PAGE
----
Friends with Benefits
I’m sweating a story deadline and that’s weirdly appropriate given that two friends have passed in one day and I’m writing about a fundraiser for another friend with Stage IV liver cancer. DEAD-line, get it? Thanks, Mr. Reaper. As if I needed more reminders of our mortality.
First, there’s the benefit for Sarah Elizabeth Campbell tonight at El Mercado (1302 S. First). Marcia Ball put this one together, tapping Jimmie Dale Gilmore to play also. That former’s one smart cookie. Ball remembers when Campbell’s Bummer Nights ruled the singer-songwriter scene, first at La Zona Rosa, then at Artz Ribhouse, where her mother Sudie was a regular until her death in 2011.
Campbell is the youngest of three children who followed their muse. Her brother Bill Campbell is one of Texas’ great under-recognized guitarists, just ask any Vaughan. For Sarah, California was the first stop after fleeing Texas and it fed her desire to write and perform. There, she played festivals and cruises in string bands. In 1989, Campbell returned to Texas and called it home.
Those Bummer Nights were a crucial puzzle piece in the annals of Austin singer-songwriters. Campbell encouraged songwriters to plumb the depths of misery with the joy of music. She encouraged young female singer-songwriters by giving them a platform to showcase. And Bummer Nights set the stage for the growing interest in the early Nineties of artists like Lucinda Williams.
Which is where I last ran in Sarah Elizabeth Campbell, at Stubb’s last month when Williams played. The setting was strangely unwelcoming. Said the C3 lady: “Those chairs are for Special Needs people.” “Well, I’m a Stage IV cancer patient and I need to sit down.” “Oh, I guess that’s okay.” Gee, thanks! Nevertheless, Sarah’s warm presence as Lucinda went onstage to play songs a quarter-century old was a reminder of days gone by.
Like two stanchions at the gateway, Eve McArthur and Michael Point stood stalwart for decades in Austin (open photo gallery for pictures of both). Point was a well-liked music critic, who’d written for the Chronicle and Statesman, as well as Downbeat magazine. His knowledge of jazz and blues was deep and abiding. Point had been through difficulties in recent years and moved back to Houston.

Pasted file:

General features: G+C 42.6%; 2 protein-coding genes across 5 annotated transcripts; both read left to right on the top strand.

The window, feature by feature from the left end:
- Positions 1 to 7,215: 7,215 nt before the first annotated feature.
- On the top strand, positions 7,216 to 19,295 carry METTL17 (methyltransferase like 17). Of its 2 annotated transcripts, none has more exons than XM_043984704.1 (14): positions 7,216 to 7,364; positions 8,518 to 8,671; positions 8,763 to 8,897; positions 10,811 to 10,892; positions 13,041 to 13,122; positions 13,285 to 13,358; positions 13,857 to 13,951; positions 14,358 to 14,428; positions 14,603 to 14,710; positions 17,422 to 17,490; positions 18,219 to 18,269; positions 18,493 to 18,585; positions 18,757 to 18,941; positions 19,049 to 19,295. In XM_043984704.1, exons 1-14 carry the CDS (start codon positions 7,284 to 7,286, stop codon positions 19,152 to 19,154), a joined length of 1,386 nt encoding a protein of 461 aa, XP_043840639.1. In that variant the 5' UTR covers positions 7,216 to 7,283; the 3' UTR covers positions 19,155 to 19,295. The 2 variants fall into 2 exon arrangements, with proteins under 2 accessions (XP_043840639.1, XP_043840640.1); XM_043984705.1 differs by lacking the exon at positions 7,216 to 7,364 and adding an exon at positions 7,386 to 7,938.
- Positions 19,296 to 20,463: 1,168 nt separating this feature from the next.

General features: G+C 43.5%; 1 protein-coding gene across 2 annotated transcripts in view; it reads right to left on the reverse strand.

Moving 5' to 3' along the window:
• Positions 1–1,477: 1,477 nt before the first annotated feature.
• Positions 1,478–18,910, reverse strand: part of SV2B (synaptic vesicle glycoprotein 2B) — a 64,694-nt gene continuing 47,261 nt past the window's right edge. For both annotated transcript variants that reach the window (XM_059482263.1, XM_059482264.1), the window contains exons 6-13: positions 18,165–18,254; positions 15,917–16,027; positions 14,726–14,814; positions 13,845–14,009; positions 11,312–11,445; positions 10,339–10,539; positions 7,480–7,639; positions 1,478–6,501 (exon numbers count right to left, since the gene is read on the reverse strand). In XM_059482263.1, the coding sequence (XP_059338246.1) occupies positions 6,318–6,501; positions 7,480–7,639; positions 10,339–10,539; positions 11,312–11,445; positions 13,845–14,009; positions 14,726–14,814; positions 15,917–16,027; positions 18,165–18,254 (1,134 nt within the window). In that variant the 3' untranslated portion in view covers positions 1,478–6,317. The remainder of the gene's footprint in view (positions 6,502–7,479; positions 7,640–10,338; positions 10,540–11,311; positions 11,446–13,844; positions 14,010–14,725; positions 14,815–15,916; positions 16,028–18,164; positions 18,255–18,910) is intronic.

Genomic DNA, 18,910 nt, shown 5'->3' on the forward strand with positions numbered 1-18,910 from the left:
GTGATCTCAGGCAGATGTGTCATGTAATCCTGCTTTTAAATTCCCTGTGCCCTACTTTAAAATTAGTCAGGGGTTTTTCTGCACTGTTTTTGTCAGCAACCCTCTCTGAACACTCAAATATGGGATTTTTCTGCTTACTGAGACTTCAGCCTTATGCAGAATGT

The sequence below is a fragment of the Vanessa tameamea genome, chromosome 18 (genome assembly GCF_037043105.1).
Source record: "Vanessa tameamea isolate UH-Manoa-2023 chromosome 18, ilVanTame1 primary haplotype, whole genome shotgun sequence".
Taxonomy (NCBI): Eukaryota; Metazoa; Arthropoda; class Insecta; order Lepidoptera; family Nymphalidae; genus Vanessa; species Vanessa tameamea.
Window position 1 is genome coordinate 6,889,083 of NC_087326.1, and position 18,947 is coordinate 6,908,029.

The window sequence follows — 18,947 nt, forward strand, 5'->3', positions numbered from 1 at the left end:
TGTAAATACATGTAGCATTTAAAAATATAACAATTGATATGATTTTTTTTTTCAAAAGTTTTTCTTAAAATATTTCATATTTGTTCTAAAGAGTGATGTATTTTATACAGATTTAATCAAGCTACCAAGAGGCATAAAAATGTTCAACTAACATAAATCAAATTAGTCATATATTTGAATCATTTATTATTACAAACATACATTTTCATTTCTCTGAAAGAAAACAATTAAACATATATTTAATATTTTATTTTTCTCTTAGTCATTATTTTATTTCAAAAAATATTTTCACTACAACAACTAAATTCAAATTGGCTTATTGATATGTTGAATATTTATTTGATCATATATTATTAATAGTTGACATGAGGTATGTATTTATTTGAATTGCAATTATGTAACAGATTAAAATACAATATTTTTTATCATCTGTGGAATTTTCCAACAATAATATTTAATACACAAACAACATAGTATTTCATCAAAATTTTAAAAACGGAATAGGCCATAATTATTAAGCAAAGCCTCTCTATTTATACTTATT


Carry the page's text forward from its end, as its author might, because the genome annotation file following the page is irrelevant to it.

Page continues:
On September 20, Point posted this on his Facebook page, so poignant in retrospect: “Friends, colleagues, and fellow travelers: just so you don’t think I no longer like your music, question your politics, or disagree with your sports opinions, please be advised [I have] been grounded by medical authorities for several days and probably will remain so for awhile. Hopefully flight and altitude will be regained in the semi-near future, if admittedly minus a few internal parts (it’s a bitch being prehistoric)... Stay tuned.”
I don’t know if Point knew how ill he was. A post from South by Southwest founder Louis Jay Meyers said Point was diagnosed with liver cancer only two weeks ago, meaning he must have been experiencing symptoms long before. For Eve McArthur, we here at the paper followed the decline in her health as she kept her head high via emotional yet calming messages from her daughter Erin McArthur, son Aiden, and few close friends.
Eve, as Wannabes bassist Hunter Darby said, “Was everyone’s mother that worked for the conference.” The conference was SXSW, of course, where Eve replaced me as Volunteer Coordinator in 1989 when I moved to Hawaii. It didn’t take Roland Swenson long to figure out he had a goldmine in Eve’s experience working nonprofits as well as her love for Austin music. By the time she retired from SXSW, she’d risen to Director of Operations.
I like to remember Eve at the time we met. Kathleen Weager’s Angel Theatre project brought us together in the fall of 1981. Jo Carol Pierce was also an Angel, but it was Eve with her grace and calm and manicured silvering hair that had my attention. And her slightly gangly teenage daughter Erin, tall and ever-present in overalls. It’s an image I’ll never lose.
Those two stanchions came down the same day, Monday, October 7. News filtered through of Point’s death in the morning, darkening the day. By nightfall, Eve’s passing was complete.
And if music really does have charms to soothe the savage breast, it likewise comforts the grieving soul. Here’s betting lots of folks tonight at Sarah’s fundraiser at El Mercado are thinking about Eve McArthur and Michael Point.